Here is what's wrong with the US, besides what I've had just mentioned. Ertz, the CM, has never been taught how to receive a ball from the outside backs. She receives the ball from O'hara to her right foot which means she has no field view further upfield. As a result Ertz's passes are usually backwards or sideways,thus stopping the attack forward and thereby giving the opponents more time to set up. And likewise O'Hara should know better but to pass to Ertz right foot, instead to her leftfoot which creates a quarter turn facing downfield. Where are the coaches on this, this should immediately have been corrected from day one. Worse, Horan has the same problem. This technical snafu creates a slow down in the tempo of play and it is very predictable. I can guarantee you  at Ajax, something like this won't happen the second time...but apparently with this coaching staff they don't see it or are not familiar with the problem. This is why I say we have to begin to get serious with the womens /mens program.


  2. Bob Ashpole replied, June 24, 2019 at 5:35 p.m.

    I suspect you felt that the 2nd penalty was undeserved because the player was not moving toward the goal, but that just underscores how vicious and cynical the foul was--studs up with cleats raking the leg. 

  3. frank schoon replied, June 24, 2019 at 5:52 p.m.

    Bob we must talking about two different things. here. The only studs I saw was further upfield but the leg was not raised off the ground. I didn't see any studs on that second penalty. If if was so obvious than we would not have taken so long to figure out what had happened. I find that in these games so many penalties were called, way too many...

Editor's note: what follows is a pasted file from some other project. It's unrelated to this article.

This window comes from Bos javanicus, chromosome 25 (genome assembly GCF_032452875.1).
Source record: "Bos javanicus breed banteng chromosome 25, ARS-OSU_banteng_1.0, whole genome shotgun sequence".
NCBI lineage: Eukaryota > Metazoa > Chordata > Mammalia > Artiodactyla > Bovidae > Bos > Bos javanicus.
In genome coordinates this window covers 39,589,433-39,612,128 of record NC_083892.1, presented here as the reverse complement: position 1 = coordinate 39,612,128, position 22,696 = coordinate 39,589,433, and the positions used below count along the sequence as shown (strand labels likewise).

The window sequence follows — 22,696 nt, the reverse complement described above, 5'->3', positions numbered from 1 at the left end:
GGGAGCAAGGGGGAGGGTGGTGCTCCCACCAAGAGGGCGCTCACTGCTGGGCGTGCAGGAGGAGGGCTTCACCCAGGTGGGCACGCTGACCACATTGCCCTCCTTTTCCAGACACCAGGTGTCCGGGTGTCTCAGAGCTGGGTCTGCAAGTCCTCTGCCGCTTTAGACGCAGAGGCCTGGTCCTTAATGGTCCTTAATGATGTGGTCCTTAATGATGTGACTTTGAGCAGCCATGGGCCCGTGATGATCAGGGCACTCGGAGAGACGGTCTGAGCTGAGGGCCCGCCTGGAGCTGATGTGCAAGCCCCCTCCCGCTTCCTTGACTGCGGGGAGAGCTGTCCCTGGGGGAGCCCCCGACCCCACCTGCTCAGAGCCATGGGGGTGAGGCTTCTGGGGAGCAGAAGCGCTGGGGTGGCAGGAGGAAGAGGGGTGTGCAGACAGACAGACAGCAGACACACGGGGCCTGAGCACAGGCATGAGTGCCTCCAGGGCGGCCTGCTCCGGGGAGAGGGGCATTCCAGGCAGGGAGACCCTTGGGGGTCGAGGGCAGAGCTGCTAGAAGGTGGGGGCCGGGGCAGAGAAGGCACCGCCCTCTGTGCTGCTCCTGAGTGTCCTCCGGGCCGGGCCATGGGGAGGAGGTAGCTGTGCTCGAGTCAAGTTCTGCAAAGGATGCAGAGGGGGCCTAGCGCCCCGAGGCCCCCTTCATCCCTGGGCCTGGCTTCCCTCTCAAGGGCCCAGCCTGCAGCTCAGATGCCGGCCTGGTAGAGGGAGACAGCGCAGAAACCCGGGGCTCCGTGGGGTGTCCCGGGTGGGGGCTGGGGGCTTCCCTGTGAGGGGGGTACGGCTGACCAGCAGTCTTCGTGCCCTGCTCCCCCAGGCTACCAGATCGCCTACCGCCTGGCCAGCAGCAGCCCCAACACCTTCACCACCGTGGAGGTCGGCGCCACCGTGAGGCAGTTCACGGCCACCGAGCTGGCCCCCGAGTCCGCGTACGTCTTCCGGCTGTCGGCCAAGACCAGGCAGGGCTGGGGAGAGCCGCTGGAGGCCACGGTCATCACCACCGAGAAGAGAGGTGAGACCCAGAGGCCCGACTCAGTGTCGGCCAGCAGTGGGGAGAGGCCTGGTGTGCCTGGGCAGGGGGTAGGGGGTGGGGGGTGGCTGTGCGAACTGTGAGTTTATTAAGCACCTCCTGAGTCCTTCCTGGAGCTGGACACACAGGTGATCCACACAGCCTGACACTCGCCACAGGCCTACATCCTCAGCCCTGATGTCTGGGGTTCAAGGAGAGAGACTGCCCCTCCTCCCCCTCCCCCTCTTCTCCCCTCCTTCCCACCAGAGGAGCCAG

4. Bob Ashpole replied, June 24, 2019 at 6:29 p.m.

    I suspect that you are talking about a studs up slide tackle against an ankle that also occured. Different play. Not in the penalty area.

  5. Kent James replied, June 25, 2019 at 11:27 a.m.

    Bob and Frank, you're both partially right on the penalty (foul on Lavelle).  There was not a lot of contact, but the Spanish defenders studs did catch Lavelle on the shin, which is why I think it was (probably rightfully) called.  I think Lavelle came from the Spaniards blind side and poked the ball away while the Spaniard caught her leg (unintentionally).  It was not a viscious studs up tackle, but a classic Lavelle got to the ball and touched it away so the Spaniard hit Lavelle instead of the ball.  

  6. frank schoon replied, June 25, 2019 at 12:03 p.m.

    Kent, I know you're a ref so I leave it to you.....The Dutch ref at the VAR didn't think it should be a penalty. I looked at it several times but I never noticed the cleat thing.
    I sense that there are way too many penalties called by the women refs at the world cup.Or perhaps the women defenders are not as sophisticated and create more unnecesary fouls. I could be wrong but it is a woman thing being more sensitive than men and therefore perhaps will call foiuls or penalties easier. I know in England the male refs are much tougher on calling fouls than the Dutch refs, that's a known fact.